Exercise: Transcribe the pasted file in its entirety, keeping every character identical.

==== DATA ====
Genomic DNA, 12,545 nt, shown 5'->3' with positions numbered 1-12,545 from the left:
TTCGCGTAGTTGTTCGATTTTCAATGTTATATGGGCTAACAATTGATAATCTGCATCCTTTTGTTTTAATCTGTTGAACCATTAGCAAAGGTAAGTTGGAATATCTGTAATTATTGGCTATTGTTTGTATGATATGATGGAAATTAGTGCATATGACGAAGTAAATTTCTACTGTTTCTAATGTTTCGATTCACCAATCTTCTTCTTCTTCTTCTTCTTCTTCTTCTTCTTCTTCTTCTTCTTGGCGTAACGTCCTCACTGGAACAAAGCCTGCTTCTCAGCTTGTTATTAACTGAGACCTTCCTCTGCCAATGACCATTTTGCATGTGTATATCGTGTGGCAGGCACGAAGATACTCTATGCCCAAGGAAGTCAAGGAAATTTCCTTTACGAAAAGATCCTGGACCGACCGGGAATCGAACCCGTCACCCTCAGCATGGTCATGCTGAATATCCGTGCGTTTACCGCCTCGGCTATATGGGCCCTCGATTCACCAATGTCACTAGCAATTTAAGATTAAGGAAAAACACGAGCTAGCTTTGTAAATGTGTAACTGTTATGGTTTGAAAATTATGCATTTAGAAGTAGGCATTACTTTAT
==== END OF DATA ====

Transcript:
Genomic DNA, 12,545 nt, shown 5'->3' with positions numbered 1-12,545 from the left:
TTCGCGTAGTTGTTCGATTTTCAATGTTATATGGGCTAACAATTGATAATCTGCATCCTTTTGTTTTAATCTGTTGAACCATTAGCAAAGGTAAGTTGGAATATCTGTAATTATTGGCTATTGTTTGTATGATATGATGGAAATTAGTGCATATGACGAAGTAAATTTCTACTGTTTCTAATGTTTCGATTCACCAATCTTCTTCTTCTTCTTCTTCTTCTTCTTCTTCTTCTTCTTCTTCTTGGCGTAACGTCCTCACTGGAACAAAGCCTGCTTCTCAGCTTGTTATTAACTGAGACCTTCCTCTGCCAATGACCATTTTGCATGTGTATATCGTGTGGCAGGCACGAAGATACTCTATGCCCAAGGAAGTCAAGGAAATTTCCTTTACGAAAAGATCCTGGACCGACCGGGAATCGAACCCGTCACCCTCAGCATGGTCATGCTGAATATCCGTGCGTTTACCGCCTCGGCTATATGGGCCCTCGATTCACCAATGTCACTAGCAATTTAAGATTAAGGAAAAACACGAGCTAGCTTTGTAAATGTGTAACTGTTATGGTTTGAAAATTATGCATTTAGAAGTAGGCATTACTTTAT